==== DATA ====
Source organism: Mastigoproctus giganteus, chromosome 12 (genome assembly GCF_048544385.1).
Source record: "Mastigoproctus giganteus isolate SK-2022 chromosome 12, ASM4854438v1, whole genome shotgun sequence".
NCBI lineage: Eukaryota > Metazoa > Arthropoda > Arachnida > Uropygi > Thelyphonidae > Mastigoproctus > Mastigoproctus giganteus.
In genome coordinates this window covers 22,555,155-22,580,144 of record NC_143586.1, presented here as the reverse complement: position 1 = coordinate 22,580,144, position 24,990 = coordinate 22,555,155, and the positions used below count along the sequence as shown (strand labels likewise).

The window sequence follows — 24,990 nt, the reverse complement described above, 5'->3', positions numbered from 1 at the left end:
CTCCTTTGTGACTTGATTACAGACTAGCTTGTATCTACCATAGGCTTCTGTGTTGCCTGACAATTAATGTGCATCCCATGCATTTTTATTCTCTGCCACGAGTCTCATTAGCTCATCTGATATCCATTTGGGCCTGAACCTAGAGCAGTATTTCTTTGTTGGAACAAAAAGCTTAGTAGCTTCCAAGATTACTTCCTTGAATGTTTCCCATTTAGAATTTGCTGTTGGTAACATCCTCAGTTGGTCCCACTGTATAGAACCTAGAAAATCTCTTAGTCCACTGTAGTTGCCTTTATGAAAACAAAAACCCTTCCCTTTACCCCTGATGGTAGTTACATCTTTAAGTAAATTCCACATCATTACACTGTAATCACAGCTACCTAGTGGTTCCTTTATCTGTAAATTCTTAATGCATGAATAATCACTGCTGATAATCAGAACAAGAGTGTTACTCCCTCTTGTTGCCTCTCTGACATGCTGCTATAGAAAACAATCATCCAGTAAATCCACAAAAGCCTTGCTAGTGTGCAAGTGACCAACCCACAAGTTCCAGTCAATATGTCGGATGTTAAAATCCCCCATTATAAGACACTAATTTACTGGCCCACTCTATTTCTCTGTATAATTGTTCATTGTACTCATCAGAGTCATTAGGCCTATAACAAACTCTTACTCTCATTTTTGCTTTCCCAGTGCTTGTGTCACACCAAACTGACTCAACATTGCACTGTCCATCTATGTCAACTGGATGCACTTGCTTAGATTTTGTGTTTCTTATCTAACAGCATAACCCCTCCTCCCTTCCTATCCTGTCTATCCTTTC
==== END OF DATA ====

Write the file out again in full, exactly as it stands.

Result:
Source organism: Mastigoproctus giganteus, chromosome 12 (genome assembly GCF_048544385.1).
Source record: "Mastigoproctus giganteus isolate SK-2022 chromosome 12, ASM4854438v1, whole genome shotgun sequence".
NCBI lineage: Eukaryota > Metazoa > Arthropoda > Arachnida > Uropygi > Thelyphonidae > Mastigoproctus > Mastigoproctus giganteus.
In genome coordinates this window covers 22,555,155-22,580,144 of record NC_143586.1, presented here as the reverse complement: position 1 = coordinate 22,580,144, position 24,990 = coordinate 22,555,155, and the positions used below count along the sequence as shown (strand labels likewise).

The window sequence follows — 24,990 nt, the reverse complement described above, 5'->3', positions numbered from 1 at the left end:
CTCCTTTGTGACTTGATTACAGACTAGCTTGTATCTACCATAGGCTTCTGTGTTGCCTGACAATTAATGTGCATCCCATGCATTTTTATTCTCTGCCACGAGTCTCATTAGCTCATCTGATATCCATTTGGGCCTGAACCTAGAGCAGTATTTCTTTGTTGGAACAAAAAGCTTAGTAGCTTCCAAGATTACTTCCTTGAATGTTTCCCATTTAGAATTTGCTGTTGGTAACATCCTCAGTTGGTCCCACTGTATAGAACCTAGAAAATCTCTTAGTCCACTGTAGTTGCCTTTATGAAAACAAAAACCCTTCCCTTTACCCCTGATGGTAGTTACATCTTTAAGTAAATTCCACATCATTACACTGTAATCACAGCTACCTAGTGGTTCCTTTATCTGTAAATTCTTAATGCATGAATAATCACTGCTGATAATCAGAACAAGAGTGTTACTCCCTCTTGTTGCCTCTCTGACATGCTGCTATAGAAAACAATCATCCAGTAAATCCACAAAAGCCTTGCTAGTGTGCAAGTGACCAACCCACAAGTTCCAGTCAATATGTCGGATGTTAAAATCCCCCATTATAAGACACTAATTTACTGGCCCACTCTATTTCTCTGTATAATTGTTCATTGTACTCATCAGAGTCATTAGGCCTATAACAAACTCTTACTCTCATTTTTGCTTTCCCAGTGCTTGTGTCACACCAAACTGACTCAACATTGCACTGTCCATCTATGTCAACTGGATGCACTTGCTTAGATTTTGTGTTTCTTATCTAACAGCATAACCCCTCCTCCCTTCCTATCCTGTCTATCCTTTC